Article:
So, after being without internet for two days (the horror!), I posted Day 3 earlier, and now here’s Day 4. I slept through the night last night, and woke up at 7am instead of 4am, so I feel pretty good about that!

The day started early with us hopping on a boat to the island of Peleliu. The boat ride was about an hour long, and was absolutely beautiful. We rode through the electric blue ocean and all of our jaws were dropped. “I think we all died on the plane to Tokyo and this is actually heaven, because no way this is real”, remarked Dustin during the trip. Definitely one of the more accurate ways I’ve heard to describe how amazing it is here. We rode past the Rock Islands, the famously beautiful group of islands in the middle of the Pacific ocean that make Palau such a wonderful destination for divers.

We also got to see where they filmed season 10 of Survivor, which took place in Palau. Once the boat reached Peleliu, we where whisked away in a tour bus. Our tour guides, Botto (I may be spelling that wrong) and Tangie, were absolutely wonderful. As I mentioned, Peleliu is famous for its historic battle sites, as the Americans stormed the beach of Peleliu in an attempt to attack the Japanese, who were dug in there for quite some time at that point. There were old tanks everywhere, and we were able to climb all over them and hop in them an everything (our tour guide even told Marshall to sit INSIDE the tank. Who does that?!). Definitely not something you’d be able to do at any historic site in the states.

We saw all these old Japanese bunkers, many with huge holes blasted through them. It was really incredible. Tangie is the foremost expert on all things Peleliu, so it was so fortunate that we could have him with us. He told us so much about Palauan culture before and after WWII, and shared all sorts of stories with us about the war. We visited Orange Beach, the beach that the Americans came in on. We also saw the 1st Marine Corps Division memorial site, where there were wonderful monuments, ruins of a chapel, and beautiful plants spelling out “USA”.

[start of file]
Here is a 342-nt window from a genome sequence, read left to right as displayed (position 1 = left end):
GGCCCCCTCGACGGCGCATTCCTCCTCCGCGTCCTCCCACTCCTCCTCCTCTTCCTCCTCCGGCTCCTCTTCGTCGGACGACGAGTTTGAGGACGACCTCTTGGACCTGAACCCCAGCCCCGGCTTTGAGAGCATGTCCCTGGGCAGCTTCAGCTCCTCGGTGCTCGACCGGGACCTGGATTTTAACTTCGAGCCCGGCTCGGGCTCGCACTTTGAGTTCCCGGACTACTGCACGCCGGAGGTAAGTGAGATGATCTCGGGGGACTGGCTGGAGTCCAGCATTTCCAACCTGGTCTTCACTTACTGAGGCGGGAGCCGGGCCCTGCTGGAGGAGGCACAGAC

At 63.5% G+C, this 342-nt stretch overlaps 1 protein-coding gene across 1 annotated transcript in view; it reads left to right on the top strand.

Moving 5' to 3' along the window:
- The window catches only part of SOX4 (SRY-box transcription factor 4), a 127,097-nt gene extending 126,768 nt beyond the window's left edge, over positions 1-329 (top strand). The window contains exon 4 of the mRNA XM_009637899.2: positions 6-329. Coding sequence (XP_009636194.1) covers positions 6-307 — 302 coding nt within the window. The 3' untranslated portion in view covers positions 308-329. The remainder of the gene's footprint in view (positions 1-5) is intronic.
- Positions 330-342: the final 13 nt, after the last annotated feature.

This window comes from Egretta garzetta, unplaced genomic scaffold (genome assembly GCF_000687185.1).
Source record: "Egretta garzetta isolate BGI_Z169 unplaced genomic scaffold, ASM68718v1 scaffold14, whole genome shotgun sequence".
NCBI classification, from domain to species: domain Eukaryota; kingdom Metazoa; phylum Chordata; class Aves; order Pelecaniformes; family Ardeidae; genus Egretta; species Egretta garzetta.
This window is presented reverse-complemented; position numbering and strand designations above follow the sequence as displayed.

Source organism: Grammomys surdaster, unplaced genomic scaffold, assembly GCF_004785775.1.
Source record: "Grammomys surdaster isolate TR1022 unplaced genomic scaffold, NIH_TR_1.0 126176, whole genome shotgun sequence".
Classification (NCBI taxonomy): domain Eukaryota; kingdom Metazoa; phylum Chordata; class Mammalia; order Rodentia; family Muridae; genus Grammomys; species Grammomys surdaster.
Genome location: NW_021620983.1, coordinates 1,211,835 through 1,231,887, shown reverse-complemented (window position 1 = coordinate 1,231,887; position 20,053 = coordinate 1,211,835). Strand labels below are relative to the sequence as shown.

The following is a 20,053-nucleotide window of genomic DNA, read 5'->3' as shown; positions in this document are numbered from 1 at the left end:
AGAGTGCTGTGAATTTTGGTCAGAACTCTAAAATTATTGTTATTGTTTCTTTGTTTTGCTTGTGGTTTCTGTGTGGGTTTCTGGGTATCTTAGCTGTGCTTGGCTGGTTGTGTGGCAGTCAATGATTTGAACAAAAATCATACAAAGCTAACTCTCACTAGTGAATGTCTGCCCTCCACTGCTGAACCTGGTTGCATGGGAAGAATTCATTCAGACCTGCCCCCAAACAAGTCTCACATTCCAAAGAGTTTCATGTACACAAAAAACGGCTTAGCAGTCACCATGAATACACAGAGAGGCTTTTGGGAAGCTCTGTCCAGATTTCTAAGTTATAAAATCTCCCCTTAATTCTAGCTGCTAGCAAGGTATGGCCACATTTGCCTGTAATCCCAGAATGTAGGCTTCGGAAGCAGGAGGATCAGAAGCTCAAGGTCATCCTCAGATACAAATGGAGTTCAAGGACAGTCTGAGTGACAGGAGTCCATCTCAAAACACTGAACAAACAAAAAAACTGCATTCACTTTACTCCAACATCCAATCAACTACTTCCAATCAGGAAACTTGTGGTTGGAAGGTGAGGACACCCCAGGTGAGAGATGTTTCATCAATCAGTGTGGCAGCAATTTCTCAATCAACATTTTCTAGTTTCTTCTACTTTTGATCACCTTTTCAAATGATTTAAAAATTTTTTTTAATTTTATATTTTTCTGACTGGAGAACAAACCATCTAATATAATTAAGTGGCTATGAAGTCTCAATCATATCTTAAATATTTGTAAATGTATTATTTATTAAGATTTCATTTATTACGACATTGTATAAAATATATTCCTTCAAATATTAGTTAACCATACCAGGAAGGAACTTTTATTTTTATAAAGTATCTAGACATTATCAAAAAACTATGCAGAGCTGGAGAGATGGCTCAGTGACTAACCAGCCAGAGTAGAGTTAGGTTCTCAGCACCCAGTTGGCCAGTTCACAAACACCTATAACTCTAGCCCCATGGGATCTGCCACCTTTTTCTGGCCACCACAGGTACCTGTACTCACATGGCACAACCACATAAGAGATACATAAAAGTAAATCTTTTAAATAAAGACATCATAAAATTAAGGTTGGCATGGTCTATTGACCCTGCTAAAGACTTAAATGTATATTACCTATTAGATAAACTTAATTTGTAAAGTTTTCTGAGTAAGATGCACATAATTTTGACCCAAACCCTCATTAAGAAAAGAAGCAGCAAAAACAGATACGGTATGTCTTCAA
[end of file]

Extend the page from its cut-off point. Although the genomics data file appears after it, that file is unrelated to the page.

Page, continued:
Thousands and thousands of lives were lost in this engagement, both Japanese and American. It was amazing to see how they respected and were so appreciative of the Americans for coming in during the war. “The Americans are our heroes,” said Botto. It made me feel pretty “slimey”, as Chad would say, that they are so conscious and aware and reverent of America, while the insane majority of Americans have never even heard of Palau or have any idea about the battle of Peleliu.

After visiting countless wonderful battle sites, it was time for swimming. We were going to go snorkeling, but we’re doing that in 11 days and permits are only good for 10, so it wasn’t worth it. Instead, we pulled up to this incredible swimming hole. It looked small and not very promising at first, but when we walked up to it and looked down the 10 foot drop to the cool, blue water, we knew we had struck gold.

Once down inside the whole, there were caves with stalactites and stalagmites that we could explore and goof off in (something this group of people is extremely good at). It was amazing. I was terrified to jump at first, but I was so glad I did. The water was perfect and salty and we had so much fun. Definitely my favorite memory of the trip so far (and it’s only day 4!).

After all of the excitement, we embarked on the boat trip back home, which of course was just as breathtaking as the trip out. We headed back to the hotel for class, where we talked about our assigned readings on globalization and its effects on global and local economies, etc. I learned that Palau’s GDP is about 170 million dollars a year, and their debt is about 12.7% of that. Not great, but certainly not as bad as other countries. With a projected 150,000 people coming into the country each year as tourists (literally over 7 times the country’s population), the Palauan economy is sufficient but not ideal. Minimum wage here is about $2.50 (Palau uses the U.S. dollar for currency). Then, we headed to Rock Island Café for dinner, and Morgan and I stocked up on more water and canned coffee, which we can never have enough of. On deck is more reading for tomorrow’s class.

Tomorrow is going to be another jam packed day; we’ll be up in the morning for class time, followed by more community mapping of our other study location (a neighborhood very close by to the hotel). Then we have a meeting with a wonderful dude about Palauan culture. I’m super excited.

Hopefully we’ll have a little downtime in the afternoon; I’m starting to feel like a Palau robot. It’d be great to have awhile to nap and watch TV (weird Australian versions of TLC and the Style Network, but still).

Sulang,

a. xo